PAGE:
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Though many local residents do not know of its magnificent existence, East School with its tall clock tower has been in Pittsfield for 155 years. Construction planning started for East School in 1861 and money for the building was raised during 1862, but it was 1863 before construction begun. J.M. VanOrsdel of Chicago was the architect and John Huston of Griggsville the builder. The cost was $35,000.00 but by the time it was done and furnished the cost was $45,000.00.
The rock for the building was brought from Joliet and the bricks for the walls were made on North Monroe Street. From the ground to the top of the cupola, the school is 94 feet tall. It was heated by a furnace in the basement. Two outside privies were near the street on the east side of the school.
In October 1866 the school, built to hold 1200 scholars, a principal and a corps of assistants, opened for both grade and high school. Improvements were made gradually.
Though the correct dates are unknown, inside toilets were added probably about 1890. Electric lights were likely added about 1910. Blackboards were originally black paint on the walls, slate was put on over the paint possibly in 1900. Walks were originally wood, straight up from Jefferson Street to the front door and straight up the north door from Adams Street. Concrete was added at some time. The present bell and clock may be replacements for the original features in 1866. The clock is dated 1874 and the bell was cast in 1871.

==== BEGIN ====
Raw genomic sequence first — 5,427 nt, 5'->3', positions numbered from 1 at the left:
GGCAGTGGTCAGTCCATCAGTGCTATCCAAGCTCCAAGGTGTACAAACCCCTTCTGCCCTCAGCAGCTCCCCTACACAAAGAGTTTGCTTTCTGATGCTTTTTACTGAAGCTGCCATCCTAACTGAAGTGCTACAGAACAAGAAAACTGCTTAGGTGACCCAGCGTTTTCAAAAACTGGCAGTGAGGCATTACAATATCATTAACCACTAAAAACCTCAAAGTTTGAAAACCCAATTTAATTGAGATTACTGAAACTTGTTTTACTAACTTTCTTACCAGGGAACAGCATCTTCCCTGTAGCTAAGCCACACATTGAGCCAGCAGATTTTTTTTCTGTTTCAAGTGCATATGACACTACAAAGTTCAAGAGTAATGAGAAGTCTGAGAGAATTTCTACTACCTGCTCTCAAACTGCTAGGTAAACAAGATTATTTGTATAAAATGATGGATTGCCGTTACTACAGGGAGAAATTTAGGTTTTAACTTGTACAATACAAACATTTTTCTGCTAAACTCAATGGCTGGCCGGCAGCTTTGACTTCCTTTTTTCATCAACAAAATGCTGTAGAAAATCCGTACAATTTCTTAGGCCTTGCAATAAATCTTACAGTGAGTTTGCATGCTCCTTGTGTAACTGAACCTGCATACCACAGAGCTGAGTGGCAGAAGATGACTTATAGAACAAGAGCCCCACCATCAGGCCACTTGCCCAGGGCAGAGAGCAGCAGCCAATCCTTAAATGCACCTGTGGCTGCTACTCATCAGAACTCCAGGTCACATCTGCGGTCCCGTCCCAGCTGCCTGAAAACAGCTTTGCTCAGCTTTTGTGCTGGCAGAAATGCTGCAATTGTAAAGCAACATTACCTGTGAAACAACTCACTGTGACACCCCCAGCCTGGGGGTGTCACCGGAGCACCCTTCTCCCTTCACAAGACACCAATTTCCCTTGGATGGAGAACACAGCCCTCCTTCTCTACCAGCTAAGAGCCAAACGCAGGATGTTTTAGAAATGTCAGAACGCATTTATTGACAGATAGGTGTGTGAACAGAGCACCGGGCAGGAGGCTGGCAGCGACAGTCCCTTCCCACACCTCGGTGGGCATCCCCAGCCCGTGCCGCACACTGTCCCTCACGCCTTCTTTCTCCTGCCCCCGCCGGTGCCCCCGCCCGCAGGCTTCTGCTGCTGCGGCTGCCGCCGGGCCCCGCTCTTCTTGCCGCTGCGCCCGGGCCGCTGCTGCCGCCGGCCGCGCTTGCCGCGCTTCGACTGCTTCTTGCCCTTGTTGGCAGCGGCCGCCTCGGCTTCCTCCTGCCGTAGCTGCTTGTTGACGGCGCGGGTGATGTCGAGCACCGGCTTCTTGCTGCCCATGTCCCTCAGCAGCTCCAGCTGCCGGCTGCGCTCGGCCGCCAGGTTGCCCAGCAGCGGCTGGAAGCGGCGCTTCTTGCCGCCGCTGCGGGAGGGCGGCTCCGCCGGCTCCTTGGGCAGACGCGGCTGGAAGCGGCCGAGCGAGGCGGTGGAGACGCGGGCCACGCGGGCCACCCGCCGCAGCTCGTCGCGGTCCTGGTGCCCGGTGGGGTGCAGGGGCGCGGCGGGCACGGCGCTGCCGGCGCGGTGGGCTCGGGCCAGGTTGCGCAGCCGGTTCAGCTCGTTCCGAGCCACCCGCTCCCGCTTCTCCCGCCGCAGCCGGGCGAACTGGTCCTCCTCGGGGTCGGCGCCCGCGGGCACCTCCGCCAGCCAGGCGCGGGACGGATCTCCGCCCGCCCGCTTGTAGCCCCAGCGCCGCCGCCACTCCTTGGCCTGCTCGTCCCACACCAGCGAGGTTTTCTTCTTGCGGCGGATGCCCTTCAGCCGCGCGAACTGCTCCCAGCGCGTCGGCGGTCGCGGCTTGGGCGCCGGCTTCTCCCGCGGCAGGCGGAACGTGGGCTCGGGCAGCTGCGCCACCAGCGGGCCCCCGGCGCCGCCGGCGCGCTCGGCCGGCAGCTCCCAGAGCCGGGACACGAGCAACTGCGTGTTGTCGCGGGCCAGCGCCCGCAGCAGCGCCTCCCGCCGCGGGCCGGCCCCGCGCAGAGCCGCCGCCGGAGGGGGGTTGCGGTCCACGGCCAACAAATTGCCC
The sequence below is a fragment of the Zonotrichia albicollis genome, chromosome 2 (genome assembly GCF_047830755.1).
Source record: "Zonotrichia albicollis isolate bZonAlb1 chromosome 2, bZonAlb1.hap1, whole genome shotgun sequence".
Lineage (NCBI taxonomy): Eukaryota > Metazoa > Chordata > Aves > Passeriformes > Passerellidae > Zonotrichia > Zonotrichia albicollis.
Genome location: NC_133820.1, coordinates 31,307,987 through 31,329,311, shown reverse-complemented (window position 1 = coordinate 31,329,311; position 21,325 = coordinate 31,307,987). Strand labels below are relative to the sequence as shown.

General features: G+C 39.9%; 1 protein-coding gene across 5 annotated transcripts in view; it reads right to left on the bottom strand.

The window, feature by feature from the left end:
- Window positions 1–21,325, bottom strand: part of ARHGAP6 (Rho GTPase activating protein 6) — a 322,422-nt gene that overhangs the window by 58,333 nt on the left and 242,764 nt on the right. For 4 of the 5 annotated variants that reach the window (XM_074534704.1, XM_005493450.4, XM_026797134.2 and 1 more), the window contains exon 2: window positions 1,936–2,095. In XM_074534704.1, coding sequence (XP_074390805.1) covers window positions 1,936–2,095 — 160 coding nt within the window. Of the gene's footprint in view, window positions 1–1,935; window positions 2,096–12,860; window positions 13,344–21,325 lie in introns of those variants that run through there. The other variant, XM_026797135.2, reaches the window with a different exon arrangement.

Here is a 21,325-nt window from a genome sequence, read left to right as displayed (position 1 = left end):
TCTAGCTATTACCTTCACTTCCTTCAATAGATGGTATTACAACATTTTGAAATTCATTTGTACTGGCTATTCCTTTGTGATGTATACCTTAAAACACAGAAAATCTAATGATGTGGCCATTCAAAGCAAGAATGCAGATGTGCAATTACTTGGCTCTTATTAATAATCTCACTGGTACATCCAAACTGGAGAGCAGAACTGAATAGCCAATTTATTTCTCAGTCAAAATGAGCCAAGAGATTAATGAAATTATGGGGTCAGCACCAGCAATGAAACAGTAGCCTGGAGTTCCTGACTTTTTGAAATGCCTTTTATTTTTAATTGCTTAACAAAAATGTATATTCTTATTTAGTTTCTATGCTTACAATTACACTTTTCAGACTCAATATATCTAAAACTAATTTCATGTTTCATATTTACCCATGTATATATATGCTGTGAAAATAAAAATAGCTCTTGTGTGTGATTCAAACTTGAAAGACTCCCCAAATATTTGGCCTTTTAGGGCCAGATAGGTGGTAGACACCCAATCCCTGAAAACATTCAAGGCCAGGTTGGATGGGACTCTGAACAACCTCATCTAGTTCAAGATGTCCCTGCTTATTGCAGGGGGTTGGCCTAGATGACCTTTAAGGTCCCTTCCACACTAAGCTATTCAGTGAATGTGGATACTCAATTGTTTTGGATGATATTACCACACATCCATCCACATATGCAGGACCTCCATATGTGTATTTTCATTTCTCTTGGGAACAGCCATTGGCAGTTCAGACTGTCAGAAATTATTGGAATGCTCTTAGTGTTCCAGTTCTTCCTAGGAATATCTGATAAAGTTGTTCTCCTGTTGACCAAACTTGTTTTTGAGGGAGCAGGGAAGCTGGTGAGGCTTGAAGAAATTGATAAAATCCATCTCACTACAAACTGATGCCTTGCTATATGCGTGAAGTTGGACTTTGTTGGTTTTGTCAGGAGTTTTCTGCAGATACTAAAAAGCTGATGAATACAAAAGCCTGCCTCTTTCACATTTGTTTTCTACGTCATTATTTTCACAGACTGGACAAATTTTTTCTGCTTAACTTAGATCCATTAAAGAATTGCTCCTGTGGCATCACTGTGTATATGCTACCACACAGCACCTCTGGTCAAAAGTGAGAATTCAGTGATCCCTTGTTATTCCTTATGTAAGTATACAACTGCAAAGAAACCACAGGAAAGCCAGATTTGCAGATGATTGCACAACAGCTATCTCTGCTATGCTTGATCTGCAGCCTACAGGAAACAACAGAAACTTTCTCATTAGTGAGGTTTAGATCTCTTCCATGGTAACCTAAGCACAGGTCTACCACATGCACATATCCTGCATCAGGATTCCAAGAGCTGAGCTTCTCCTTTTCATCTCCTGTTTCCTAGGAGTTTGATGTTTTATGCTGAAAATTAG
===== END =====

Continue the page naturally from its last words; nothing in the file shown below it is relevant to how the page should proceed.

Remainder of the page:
East School was a part of the Pittsfield School District until the 1950s when South School and a new high school were built in the south part of town. The Pike County Historical Society bought the vacant East School and began a renovation program in 1978.
The northwest room was restored to its original look and used as a museum. John Wood Community College used the two first floor east rooms for about 10 years from 1979 and the Theater Guild leased a portion of the second floor for a theater.
JWCC moved out of the building and the Theater Guild left. The Pike County Historical Society has filled all four first floor rooms with donated/loaned items from over the area. They continue to refurbish the building by painting, tuck-pointing, roofing and other renovation projects as needed. The museum is open by appointment and weekends: Sat. and Sun. 12 noon to 4:00 pm, May through October. This month’s highlights are displays of quilts and Fritz Geisendorfer’s art.
Source: “Re-dedication of the Historic East School” booklet by the Pike County Historical Society in 1978 by Mrs. Barbara Grote, Jim Sanderson and Kermit Klinefelter.